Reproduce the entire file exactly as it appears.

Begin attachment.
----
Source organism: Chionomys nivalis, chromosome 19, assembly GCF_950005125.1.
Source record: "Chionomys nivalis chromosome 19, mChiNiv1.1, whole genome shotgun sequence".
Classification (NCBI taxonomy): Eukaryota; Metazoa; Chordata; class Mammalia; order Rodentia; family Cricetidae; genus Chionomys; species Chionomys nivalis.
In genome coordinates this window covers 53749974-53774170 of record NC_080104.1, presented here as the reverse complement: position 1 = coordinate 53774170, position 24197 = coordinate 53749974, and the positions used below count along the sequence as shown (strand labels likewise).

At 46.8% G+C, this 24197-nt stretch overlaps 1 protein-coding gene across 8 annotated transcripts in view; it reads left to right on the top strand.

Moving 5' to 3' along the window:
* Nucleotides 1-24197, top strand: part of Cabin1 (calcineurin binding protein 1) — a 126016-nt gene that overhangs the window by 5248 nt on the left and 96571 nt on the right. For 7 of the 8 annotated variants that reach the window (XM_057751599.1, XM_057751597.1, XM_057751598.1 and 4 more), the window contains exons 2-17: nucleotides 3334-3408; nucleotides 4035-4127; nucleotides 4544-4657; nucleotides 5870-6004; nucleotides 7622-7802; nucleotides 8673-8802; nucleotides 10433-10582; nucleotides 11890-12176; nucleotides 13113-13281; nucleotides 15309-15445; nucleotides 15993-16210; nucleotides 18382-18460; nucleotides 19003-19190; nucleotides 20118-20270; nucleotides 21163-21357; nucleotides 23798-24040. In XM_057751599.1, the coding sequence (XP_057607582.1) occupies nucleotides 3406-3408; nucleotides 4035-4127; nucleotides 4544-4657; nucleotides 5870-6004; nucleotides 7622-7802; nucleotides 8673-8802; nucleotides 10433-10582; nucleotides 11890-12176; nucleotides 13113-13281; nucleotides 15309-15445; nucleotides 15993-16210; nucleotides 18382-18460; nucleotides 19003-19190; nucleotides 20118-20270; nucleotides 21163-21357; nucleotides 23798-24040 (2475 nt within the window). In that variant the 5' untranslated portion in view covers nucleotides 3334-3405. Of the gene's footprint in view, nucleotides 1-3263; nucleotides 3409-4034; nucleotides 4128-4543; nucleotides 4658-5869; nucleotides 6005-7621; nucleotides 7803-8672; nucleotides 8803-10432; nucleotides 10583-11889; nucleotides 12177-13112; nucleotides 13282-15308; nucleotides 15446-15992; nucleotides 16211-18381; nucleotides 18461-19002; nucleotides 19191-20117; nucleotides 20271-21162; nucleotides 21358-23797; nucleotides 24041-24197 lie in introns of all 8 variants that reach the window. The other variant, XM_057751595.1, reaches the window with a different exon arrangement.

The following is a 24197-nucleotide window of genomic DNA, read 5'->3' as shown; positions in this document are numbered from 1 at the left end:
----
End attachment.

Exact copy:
Source organism: Chionomys nivalis, chromosome 19, assembly GCF_950005125.1.
Source record: "Chionomys nivalis chromosome 19, mChiNiv1.1, whole genome shotgun sequence".
Classification (NCBI taxonomy): Eukaryota; Metazoa; Chordata; class Mammalia; order Rodentia; family Cricetidae; genus Chionomys; species Chionomys nivalis.
In genome coordinates this window covers 53749974-53774170 of record NC_080104.1, presented here as the reverse complement: position 1 = coordinate 53774170, position 24197 = coordinate 53749974, and the positions used below count along the sequence as shown (strand labels likewise).

At 46.8% G+C, this 24197-nt stretch overlaps 1 protein-coding gene across 8 annotated transcripts in view; it reads left to right on the top strand.

Moving 5' to 3' along the window:
* Nucleotides 1-24197, top strand: part of Cabin1 (calcineurin binding protein 1) — a 126016-nt gene that overhangs the window by 5248 nt on the left and 96571 nt on the right. For 7 of the 8 annotated variants that reach the window (XM_057751599.1, XM_057751597.1, XM_057751598.1 and 4 more), the window contains exons 2-17: nucleotides 3334-3408; nucleotides 4035-4127; nucleotides 4544-4657; nucleotides 5870-6004; nucleotides 7622-7802; nucleotides 8673-8802; nucleotides 10433-10582; nucleotides 11890-12176; nucleotides 13113-13281; nucleotides 15309-15445; nucleotides 15993-16210; nucleotides 18382-18460; nucleotides 19003-19190; nucleotides 20118-20270; nucleotides 21163-21357; nucleotides 23798-24040. In XM_057751599.1, the coding sequence (XP_057607582.1) occupies nucleotides 3406-3408; nucleotides 4035-4127; nucleotides 4544-4657; nucleotides 5870-6004; nucleotides 7622-7802; nucleotides 8673-8802; nucleotides 10433-10582; nucleotides 11890-12176; nucleotides 13113-13281; nucleotides 15309-15445; nucleotides 15993-16210; nucleotides 18382-18460; nucleotides 19003-19190; nucleotides 20118-20270; nucleotides 21163-21357; nucleotides 23798-24040 (2475 nt within the window). In that variant the 5' untranslated portion in view covers nucleotides 3334-3405. Of the gene's footprint in view, nucleotides 1-3263; nucleotides 3409-4034; nucleotides 4128-4543; nucleotides 4658-5869; nucleotides 6005-7621; nucleotides 7803-8672; nucleotides 8803-10432; nucleotides 10583-11889; nucleotides 12177-13112; nucleotides 13282-15308; nucleotides 15446-15992; nucleotides 16211-18381; nucleotides 18461-19002; nucleotides 19191-20117; nucleotides 20271-21162; nucleotides 21358-23797; nucleotides 24041-24197 lie in introns of all 8 variants that reach the window. The other variant, XM_057751595.1, reaches the window with a different exon arrangement.

The following is a 24197-nucleotide window of genomic DNA, read 5'->3' as shown; positions in this document are numbered from 1 at the left end: